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Another highlight of the PPE platform is that it has been designed to underpin both SUV-sized and lower-slung models in the premium segment so offers full flexibility when it comes to wheelbase length and battery capacity.

Porsche is lining it up for use in a new compact sports saloon to sit beneath the Taycan, for example, but it could be shortened yet further to underpin an electric successor to Audi’s TT coupé, which is facing an uncertain future as it enters its eighth and final year on sale.

Just last year, Autocar reported that the TT and the R8 supercar could be culled from Audi’s line-up as part of a cost-consolidation programme instigated by CEO Markus Duesmann. But the PPE platform’s flexibility and the potential for a high degree of component sharing with other Volkswagen Group models could enable Audi to pursuea new electric two-door sports car.

Indeed, Audi bosses told Autocar in 2019 that the future of the TT was the subject of “emotional discussions” at a high level, as relatively low sales in the sports car segment threatened the likelihood of a replacement for the current third-generation model.

Porsche is working on its own E-core platform to underpin electric versions of the 718 Cayman and 718 Boxster, with the batteries stacked behind the seats to imitate the current mid-engined sports cars’ distinctive handling characteristics.

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Any successor to the four-seat, front-engined TT isn’t expected to adopt such a set-up, making a shortened version of the flat-floored PPE platform a more likely candidate. This would allow for rear-driven and Quattro versions, as with the current model, and for a maintained dual focus on practicality and keen dynamics.

Back in 2014, Audi hinted at a jacked-up, four-door successor to the TT through the TT Offroad concept but, given that the similarly sized and shaped Q4 E-tron Sportback is now on sale, a gap has been left for the TT name to stay in the sports coupé segment, where it remains a consistently strong seller.

Audi Sport's most important models so far

1980 Quattro: The first rally car to take advantage of the relaxed WRC regulations allowing four-wheel drive to be used, the Quattro won countless rallies and pioneered the layout used by many future title-winning cars.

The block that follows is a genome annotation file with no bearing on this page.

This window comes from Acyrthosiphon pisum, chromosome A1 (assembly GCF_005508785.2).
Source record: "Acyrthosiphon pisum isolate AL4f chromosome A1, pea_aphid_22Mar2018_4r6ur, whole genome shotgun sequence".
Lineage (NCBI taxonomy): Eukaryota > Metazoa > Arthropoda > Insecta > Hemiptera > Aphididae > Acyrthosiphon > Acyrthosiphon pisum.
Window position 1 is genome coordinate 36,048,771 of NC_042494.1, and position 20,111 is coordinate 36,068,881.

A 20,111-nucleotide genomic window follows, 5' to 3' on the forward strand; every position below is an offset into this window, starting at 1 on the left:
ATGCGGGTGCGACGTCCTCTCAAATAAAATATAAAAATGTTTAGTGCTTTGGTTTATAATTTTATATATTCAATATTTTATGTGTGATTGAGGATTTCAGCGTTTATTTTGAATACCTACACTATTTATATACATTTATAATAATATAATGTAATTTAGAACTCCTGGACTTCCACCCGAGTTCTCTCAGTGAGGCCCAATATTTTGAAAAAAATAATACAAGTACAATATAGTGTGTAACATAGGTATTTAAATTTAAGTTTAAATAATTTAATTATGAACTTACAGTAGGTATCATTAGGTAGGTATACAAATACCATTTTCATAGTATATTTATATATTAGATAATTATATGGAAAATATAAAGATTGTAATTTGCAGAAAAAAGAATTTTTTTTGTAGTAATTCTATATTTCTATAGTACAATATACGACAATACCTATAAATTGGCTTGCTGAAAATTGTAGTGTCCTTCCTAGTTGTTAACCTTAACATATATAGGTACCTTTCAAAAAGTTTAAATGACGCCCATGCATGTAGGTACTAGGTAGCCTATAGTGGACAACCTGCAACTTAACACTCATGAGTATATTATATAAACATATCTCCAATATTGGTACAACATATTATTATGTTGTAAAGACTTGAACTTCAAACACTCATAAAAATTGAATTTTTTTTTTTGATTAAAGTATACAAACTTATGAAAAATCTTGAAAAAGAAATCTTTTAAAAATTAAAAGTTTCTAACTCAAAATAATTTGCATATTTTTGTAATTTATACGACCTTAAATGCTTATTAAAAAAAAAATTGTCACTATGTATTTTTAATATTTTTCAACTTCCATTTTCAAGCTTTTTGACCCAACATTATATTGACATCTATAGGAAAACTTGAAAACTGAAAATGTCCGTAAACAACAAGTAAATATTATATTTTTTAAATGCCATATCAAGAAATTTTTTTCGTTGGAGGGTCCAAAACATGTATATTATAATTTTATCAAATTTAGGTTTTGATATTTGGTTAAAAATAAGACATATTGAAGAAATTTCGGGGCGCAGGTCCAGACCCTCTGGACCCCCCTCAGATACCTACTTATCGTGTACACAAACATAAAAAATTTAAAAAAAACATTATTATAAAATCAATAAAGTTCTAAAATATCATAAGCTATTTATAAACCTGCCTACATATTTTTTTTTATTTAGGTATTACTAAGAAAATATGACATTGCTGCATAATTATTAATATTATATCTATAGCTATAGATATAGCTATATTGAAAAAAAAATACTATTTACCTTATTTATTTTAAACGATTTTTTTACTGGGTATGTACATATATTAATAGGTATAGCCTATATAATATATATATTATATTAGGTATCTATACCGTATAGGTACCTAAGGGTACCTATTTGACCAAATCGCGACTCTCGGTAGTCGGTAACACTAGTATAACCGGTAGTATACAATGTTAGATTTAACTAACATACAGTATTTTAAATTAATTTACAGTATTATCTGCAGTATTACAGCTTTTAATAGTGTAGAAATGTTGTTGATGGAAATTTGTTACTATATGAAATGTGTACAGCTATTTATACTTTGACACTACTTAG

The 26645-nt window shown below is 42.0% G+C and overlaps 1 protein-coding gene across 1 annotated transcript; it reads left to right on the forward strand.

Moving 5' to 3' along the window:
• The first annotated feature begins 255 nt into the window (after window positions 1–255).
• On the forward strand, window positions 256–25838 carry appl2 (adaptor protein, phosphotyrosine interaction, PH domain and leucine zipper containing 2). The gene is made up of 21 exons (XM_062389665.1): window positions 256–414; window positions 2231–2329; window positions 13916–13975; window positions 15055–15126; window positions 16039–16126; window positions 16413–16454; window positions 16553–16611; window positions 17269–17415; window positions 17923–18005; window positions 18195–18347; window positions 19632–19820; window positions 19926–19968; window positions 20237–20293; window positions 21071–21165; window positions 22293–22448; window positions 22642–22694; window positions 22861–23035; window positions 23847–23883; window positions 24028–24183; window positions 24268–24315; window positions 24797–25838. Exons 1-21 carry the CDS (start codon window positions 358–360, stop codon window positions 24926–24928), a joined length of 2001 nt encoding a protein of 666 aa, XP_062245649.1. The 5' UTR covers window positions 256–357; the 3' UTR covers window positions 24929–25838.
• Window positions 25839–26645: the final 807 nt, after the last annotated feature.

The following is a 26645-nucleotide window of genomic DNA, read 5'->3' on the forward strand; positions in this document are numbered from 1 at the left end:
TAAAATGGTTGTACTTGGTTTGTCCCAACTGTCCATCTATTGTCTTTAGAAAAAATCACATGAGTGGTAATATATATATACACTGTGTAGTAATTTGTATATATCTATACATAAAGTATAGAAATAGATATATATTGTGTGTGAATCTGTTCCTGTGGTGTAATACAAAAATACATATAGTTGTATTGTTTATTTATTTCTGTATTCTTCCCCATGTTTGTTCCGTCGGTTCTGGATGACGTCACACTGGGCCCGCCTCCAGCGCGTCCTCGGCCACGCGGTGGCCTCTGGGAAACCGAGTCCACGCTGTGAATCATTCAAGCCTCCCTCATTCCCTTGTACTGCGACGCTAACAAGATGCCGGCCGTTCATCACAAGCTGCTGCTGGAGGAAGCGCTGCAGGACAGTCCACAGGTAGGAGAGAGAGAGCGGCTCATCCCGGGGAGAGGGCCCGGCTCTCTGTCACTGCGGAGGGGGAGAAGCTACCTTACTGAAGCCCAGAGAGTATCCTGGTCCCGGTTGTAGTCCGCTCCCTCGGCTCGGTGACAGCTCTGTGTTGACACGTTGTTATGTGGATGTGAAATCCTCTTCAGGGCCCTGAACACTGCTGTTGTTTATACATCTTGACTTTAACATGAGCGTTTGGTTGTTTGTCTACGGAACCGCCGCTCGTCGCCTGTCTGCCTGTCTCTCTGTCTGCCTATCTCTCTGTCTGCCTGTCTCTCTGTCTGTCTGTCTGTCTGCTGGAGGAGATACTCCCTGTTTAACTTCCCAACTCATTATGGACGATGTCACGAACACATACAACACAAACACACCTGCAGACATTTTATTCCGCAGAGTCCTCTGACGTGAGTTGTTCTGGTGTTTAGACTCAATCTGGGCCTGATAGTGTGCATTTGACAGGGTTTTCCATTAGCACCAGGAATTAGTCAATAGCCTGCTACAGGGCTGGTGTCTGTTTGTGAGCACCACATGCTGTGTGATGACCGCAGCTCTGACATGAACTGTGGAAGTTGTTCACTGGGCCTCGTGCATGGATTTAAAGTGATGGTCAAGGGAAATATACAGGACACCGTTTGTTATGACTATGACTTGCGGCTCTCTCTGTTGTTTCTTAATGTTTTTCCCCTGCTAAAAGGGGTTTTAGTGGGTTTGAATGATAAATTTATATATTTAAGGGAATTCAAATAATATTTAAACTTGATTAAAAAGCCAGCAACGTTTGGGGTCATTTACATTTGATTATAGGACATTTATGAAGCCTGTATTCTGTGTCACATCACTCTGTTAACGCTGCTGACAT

1994 RS2 Avant: The genesis of Audi’s RS models, this quick yet practical Porsche- developed estate was faster from 0-30mph than the McLaren F1, thanks to its effective Quattro four-wheel drive system.

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2002 RS6: Available as a sleek saloon or a roomy estate, the first RS6 set the precedent for Audi’s legendary Q cars. The limited-run RS6 Plus featured a 473bhp Cosworth-developed V8 that was good for 174mph.

2006 R8: Named after Audi’s Le Mans-winning prototypes, the R8 was the firm’s first proper supercar. Available with a V8 at launch and a V10 later on, it became a staple of the late-2000s supercar scene.

2021 RS E-tron GT: Audi’s first production performance EV and the most powerful road car it has yet produced, at 637bhp, the RS E-tron GT ushered in a new era for the brand’s sports cars.  

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f839 16 November 2021

RS6 E-tron ie. a Porsche Taycan made to look more like an A3 with the set-up of every other Audi but the one you have to go for because the Taycan's cabin looks like a Curry's and the resulting ergonomics are worse than every other Porsche. At least there's the Panamera, which is a great, somewhat more discrete, car with a great, timeless cabin and a best of both worlds powertrain. 

abkq 16 November 2021

Yet more large and expensive EVs that we don't want. Still too few small, efficient and inexpensive EVs that the masses need. 

Jeremy 16 November 2021
abkq wrote:

Yet more large and expensive EVs that we don't want. Still too few small, efficient and inexpensive EVs that the masses need. 

I find it perverse that you can buy very quick (and expensive EVs) and yet when you see them on the motorways they are invariably driving slower than the normal flow of traffic. Presumably so as to not waste their precious range on inefficient high speeds.

I realise that good performance is a natural by-product of electric motors but I totally agree that smaller efficient and inexpensive EVs are what we need (not inadequate range Hondas or MINIs). 

Andrew1 16 November 2021
I am glad they are keeping their iconic, vulgar, humongous grille. No, it's not useless, it's the brand image. Hopefully it will still have 4 fake exhaust pipes.